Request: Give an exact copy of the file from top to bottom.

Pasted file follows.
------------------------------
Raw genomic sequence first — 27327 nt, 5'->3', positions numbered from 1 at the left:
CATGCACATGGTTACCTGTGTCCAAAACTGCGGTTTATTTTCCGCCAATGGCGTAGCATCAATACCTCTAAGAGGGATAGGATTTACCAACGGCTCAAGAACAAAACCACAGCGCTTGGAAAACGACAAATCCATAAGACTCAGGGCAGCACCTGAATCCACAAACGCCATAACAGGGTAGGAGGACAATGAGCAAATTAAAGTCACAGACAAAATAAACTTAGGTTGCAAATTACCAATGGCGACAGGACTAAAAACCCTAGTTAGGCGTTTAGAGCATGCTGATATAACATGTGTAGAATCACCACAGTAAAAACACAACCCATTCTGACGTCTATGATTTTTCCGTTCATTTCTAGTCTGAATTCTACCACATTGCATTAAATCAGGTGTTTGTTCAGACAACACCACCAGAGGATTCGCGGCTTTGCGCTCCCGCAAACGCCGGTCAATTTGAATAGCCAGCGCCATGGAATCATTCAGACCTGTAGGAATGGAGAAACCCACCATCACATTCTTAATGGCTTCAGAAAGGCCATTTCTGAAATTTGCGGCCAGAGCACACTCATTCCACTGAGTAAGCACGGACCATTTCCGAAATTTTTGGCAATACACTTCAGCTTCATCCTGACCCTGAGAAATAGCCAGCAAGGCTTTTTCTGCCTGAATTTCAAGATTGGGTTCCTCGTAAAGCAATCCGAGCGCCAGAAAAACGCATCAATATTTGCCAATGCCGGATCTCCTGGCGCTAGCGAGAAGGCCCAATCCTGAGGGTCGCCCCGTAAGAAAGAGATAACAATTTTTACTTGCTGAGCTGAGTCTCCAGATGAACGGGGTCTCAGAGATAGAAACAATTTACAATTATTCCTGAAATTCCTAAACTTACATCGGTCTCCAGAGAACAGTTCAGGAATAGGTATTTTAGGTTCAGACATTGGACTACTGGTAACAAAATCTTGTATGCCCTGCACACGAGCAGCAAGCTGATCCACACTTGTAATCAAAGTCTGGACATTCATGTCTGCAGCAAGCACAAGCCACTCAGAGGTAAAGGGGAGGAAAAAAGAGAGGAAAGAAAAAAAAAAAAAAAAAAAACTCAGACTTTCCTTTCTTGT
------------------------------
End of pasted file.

Raw genomic sequence first — 27327 nt, 5'->3', positions numbered from 1 at the left:
CATGCACATGGTTACCTGTGTCCAAAACTGCGGTTTATTTTCCGCCAATGGCGTAGCATCAATACCTCTAAGAGGGATAGGATTTACCAACGGCTCAAGAACAAAACCACAGCGCTTGGAAAACGACAAATCCATAAGACTCAGGGCAGCACCTGAATCCACAAACGCCATAACAGGGTAGGAGGACAATGAGCAAATTAAAGTCACAGACAAAATAAACTTAGGTTGCAAATTACCAATGGCGACAGGACTAAAAACCCTAGTTAGGCGTTTAGAGCATGCTGATATAACATGTGTAGAATCACCACAGTAAAAACACAACCCATTCTGACGTCTATGATTTTTCCGTTCATTTCTAGTCTGAATTCTACCACATTGCATTAAATCAGGTGTTTGTTCAGACAACACCACCAGAGGATTCGCGGCTTTGCGCTCCCGCAAACGCCGGTCAATTTGAATAGCCAGCGCCATGGAATCATTCAGACCTGTAGGAATGGAGAAACCCACCATCACATTCTTAATGGCTTCAGAAAGGCCATTTCTGAAATTTGCGGCCAGAGCACACTCATTCCACTGAGTAAGCACGGACCATTTCCGAAATTTTTGGCAATACACTTCAGCTTCATCCTGACCCTGAGAAATAGCCAGCAAGGCTTTTTCTGCCTGAATTTCAAGATTGGGTTCCTCGTAAAGCAATCCGAGCGCCAGAAAAACGCATCAATATTTGCCAATGCCGGATCTCCTGGCGCTAGCGAGAAGGCCCAATCCTGAGGGTCGCCCCGTAAGAAAGAGATAACAATTTTTACTTGCTGAGCTGAGTCTCCAGATGAACGGGGTCTCAGAGATAGAAACAATTTACAATTATTCCTGAAATTCCTAAACTTACATCGGTCTCCAGAGAACAGTTCAGGAATAGGTATTTTAGGTTCAGACATTGGACTACTGGTAACAAAATCTTGTATGCCCTGCACACGAGCAGCAAGCTGATCCACACTTGTAATCAAAGTCTGGACATTCATGTCTGCAGCAAGCACAAGCCACTCAGAGGTAAAGGGGAGGAAAAAAGAGAGGAAAGAAAAAAAAAAAAAAAAAAAACTCAGACTTTCCTTTCTTGT